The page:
Who owns a hat for 50 years?  Well, if it’s a Moriarty hat, perhaps you understand why.

Getting ready to shovel the driveway one cold morning last winter, I reached to the top shelf of the hall closet for a hat.  My fingers felt the double-thick headband of my old Moriarty hat tucked up out of sight.  I pulled it over my ears and went a-shoveling.  Working the shovel in knee-deep in snow, a thought occurred to me.  Wait a minute.  I bought that hat from Mrs. Moriarty’s shop on the Stowe Mountain Road in 1964.  That made it fifty years old.  My hat was fifty.  It has been with me in trunks, suitcases, boxes and dresser drawers in moves from New York to California to Japan back to California and then to Massachusetts.  Been with me at Mammoth Mountain, cross-country in Appleton Farms, MA, going to class in Syracuse, sailing the Gulf of Maine, walking to work from North Station in downtown Boston.  Fifty years is a long time to own a hat.  Of course, I had other hats, but my Moriarty kept popping into my hand from time to time from the top shelf.  How did this happen?

It's quite the hat. Back in the 60s and 70s, Moriarty hats were iconic.  The Preppy Handbook lampooned them as an essential part of the spoiled college kid outfit.  Almost everyone I skied with at Song Mountain, Tully, NY, had one.  The three points on the top were like a rooster’s cockscomb, distinctive and bold.  You wore your hat down tight over your ears with your goggles wrapped around your head.  No helmets in those days.  It was a “look” that even the most tentative skiers could exhibit.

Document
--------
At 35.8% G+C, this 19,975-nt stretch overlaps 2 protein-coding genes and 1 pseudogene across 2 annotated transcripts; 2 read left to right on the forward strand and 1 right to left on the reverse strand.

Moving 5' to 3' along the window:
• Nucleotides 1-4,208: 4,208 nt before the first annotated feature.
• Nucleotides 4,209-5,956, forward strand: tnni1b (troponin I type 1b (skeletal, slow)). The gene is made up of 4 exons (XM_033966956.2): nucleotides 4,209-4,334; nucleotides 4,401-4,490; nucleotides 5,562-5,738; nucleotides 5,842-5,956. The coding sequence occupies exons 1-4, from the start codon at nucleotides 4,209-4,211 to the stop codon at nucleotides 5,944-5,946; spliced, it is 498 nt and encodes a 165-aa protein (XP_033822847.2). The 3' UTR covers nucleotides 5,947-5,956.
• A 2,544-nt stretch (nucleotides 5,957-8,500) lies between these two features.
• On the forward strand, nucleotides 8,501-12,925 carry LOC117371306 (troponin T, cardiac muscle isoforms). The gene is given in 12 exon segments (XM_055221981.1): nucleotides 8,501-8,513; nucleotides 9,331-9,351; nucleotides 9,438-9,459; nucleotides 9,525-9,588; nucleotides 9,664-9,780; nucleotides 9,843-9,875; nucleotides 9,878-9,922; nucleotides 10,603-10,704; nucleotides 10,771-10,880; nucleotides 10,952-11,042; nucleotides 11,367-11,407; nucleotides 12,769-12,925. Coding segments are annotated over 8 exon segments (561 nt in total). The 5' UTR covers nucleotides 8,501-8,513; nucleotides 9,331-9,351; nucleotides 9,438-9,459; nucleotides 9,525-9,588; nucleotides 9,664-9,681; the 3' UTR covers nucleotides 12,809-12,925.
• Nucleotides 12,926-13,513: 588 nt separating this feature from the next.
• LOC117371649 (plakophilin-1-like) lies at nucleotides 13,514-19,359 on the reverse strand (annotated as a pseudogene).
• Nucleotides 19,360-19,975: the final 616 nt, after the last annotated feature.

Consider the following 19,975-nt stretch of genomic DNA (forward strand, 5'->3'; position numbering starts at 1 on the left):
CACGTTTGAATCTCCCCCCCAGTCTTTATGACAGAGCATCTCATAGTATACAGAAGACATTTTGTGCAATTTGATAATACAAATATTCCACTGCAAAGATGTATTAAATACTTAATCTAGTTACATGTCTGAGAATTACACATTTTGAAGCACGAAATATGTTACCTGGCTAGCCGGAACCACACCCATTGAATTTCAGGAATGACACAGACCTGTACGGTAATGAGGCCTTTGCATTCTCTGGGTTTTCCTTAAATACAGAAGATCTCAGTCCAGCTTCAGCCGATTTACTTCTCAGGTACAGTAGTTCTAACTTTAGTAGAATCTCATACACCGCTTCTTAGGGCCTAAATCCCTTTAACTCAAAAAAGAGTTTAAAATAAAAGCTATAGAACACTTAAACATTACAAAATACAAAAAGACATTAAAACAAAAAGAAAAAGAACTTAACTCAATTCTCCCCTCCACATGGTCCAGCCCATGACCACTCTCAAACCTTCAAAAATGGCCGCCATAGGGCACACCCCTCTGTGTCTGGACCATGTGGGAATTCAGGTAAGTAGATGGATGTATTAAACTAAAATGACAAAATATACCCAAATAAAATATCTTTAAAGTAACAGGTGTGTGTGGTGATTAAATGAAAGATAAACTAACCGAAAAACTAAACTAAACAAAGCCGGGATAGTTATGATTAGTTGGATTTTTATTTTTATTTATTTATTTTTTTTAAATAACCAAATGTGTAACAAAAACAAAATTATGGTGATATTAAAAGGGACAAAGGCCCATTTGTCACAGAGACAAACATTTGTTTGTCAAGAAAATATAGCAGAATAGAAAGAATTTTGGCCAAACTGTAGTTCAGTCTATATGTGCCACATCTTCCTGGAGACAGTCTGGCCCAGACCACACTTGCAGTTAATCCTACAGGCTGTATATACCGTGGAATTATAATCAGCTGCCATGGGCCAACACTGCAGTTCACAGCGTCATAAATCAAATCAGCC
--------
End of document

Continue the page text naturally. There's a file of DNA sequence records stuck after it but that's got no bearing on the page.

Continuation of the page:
Mrs. Moriarty founded a cottage industry around weaving those hats.  Soon outpaced by the volume of orders, Mrs. M. enlisted an army of fifty weavers in Stowe village, producing as many as 40,000 in 1965.  At its height, the Moriarty hat was as ubiquitous a symbol of skiing as Head skis and Marker turntable bindings.  An ad in SKI was bold enough to say, “The people of Vermont make great maple syrup, great cheddar cheese and the best ski hats in the world.”  As I said, icon status.

You can buy a vintage Moriarty hat on eBay or from the Vermont Ski and Snowboard Museum that somehow has a stock of left over inventory from the later days of the company.  The Moriarty family got out of the business in the 80s.

Mrs. Moriarty was told by skiers that "they skied better" with her hat on. Credit: SKI January, 1965
Mrs. Moriarty was told by skiers that “they skied better” with her hat on.
Credit: SKI January, 1965

Don’t ask why I never sent my hat off to the Salvation Army.  Despite the odd moth hole, it has simply always been part of my kit along with a handful of books, a banjo, a lighter from my Navy destroyer, and other small remainders of the past.  Things that travel through life with you have value.  When you pick them up again after many years, memories start to emerge in layers.  Even after many years.  Even a ski hat.  That’s why I love my Moriarty hat.

Do you still have one?

For more information, check out Retro-Skiing.com as well as Ivy-Style.com.


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